Monday, July 7, 2014

Seeking Unity With Evangelicals - But On What Basis?

Today Charismanews published a piece detailing a meeting that Pope Francis had with some evangelical leaders - among them Kenneth Copeland.  If I understand properly, the Holy Father recorded a greeting, telecast to several of the leaders' congregations, in which he expressed a "desire that Christians would become family and not be divided".  Ladies and gentlemen, let's "cut to the chase", shall we?  There is only one way that can happen, and that is if these congregations, from the pastors on down, convert to the Roman Catholic Faith - the One True Church.  Only in the Roman Catholic Church can they find the fullness of Christ's teachings and the Sacraments that He instituted.  I realize that most of them were born into their respective denominations and have little culpability for schism, but they still must "cross the Tiber" as it were.

According to James Robison (one of the evangelical leaders in attendance), the Holy Father "challenged Catholics never try to control the Holy Spirit but yield to Him".  We Catholics understand what that means, but do the evangelical leaders have that same understanding - particularly Kenneth Copeland and John Arnott?

Copeland is a huge promoter of a vary dangerous spiritual practice known under various names: slain in the spirit, resting in the spirit, drunk in the spirit, Toronto blessing (owing to Arnott's contribution to it), soaking prayer, holy laughter (I'm sure there are others).  I've seen this with my own eyes - several times.  Before the reform of the Mother of God Community in the mid 1990s, the practice was becoming commonplace there before Cardinal Hickey definitively forbade it.  I myself never joined in for I could sense the spiritual danger in submitting to an experience that had basis in neither Holy Scripture nor the Tradition of the Catholic Church.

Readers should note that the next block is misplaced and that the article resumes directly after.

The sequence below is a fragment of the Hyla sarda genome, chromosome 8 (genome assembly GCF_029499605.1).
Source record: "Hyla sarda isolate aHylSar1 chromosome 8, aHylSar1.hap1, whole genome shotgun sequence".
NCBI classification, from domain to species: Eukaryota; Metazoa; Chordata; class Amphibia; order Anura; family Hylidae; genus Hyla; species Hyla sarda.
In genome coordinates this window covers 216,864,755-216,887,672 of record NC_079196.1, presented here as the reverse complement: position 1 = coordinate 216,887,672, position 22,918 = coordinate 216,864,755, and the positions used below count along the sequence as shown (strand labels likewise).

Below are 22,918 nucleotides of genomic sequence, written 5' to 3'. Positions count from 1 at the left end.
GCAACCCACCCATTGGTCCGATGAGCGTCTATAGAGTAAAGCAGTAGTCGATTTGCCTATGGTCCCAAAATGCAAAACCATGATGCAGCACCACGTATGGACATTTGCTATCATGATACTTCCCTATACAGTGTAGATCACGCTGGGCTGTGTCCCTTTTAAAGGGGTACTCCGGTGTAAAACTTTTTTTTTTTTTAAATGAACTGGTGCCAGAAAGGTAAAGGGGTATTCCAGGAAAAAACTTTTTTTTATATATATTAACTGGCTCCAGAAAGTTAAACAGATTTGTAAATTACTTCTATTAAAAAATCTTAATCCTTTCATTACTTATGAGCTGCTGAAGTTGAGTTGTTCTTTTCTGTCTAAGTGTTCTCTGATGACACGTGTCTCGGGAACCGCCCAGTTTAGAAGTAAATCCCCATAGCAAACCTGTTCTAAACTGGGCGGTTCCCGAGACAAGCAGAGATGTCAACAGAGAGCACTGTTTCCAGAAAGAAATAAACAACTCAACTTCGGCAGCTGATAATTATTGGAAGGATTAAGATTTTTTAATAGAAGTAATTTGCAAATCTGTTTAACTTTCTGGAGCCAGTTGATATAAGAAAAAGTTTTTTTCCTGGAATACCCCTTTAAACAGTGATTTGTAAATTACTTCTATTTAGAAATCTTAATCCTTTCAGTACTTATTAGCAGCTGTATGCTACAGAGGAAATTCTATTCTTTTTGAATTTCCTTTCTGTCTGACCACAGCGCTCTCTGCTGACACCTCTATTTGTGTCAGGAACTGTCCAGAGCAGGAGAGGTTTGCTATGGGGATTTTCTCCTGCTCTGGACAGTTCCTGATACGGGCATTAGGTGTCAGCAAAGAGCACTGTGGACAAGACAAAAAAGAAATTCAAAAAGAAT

Below I post a video of one such "holy laughter" session featuring Kenneth Copeland.  In the beginning, the late Kenneth Hagin is leading the meeting (when he can stand up without babbling, that is).  Toward the middle Copeland can be seen next to him as they're both sprawled on the floor - I believe he's wearing a white jacket and red shirt.  Here is the write-up from where I got the video.  The author's observations closely correlate to my own from almost 20 years ago.  The behaviors of the various people are quite identical to what I saw in MOG before Cardinal Hickey's intervention.  I'd like to point out that I later did some research into this phenomenon and discovered some reason for my own instinctive revulsion; the practice is heretical and is steeped in eastern religious and even occultic practices.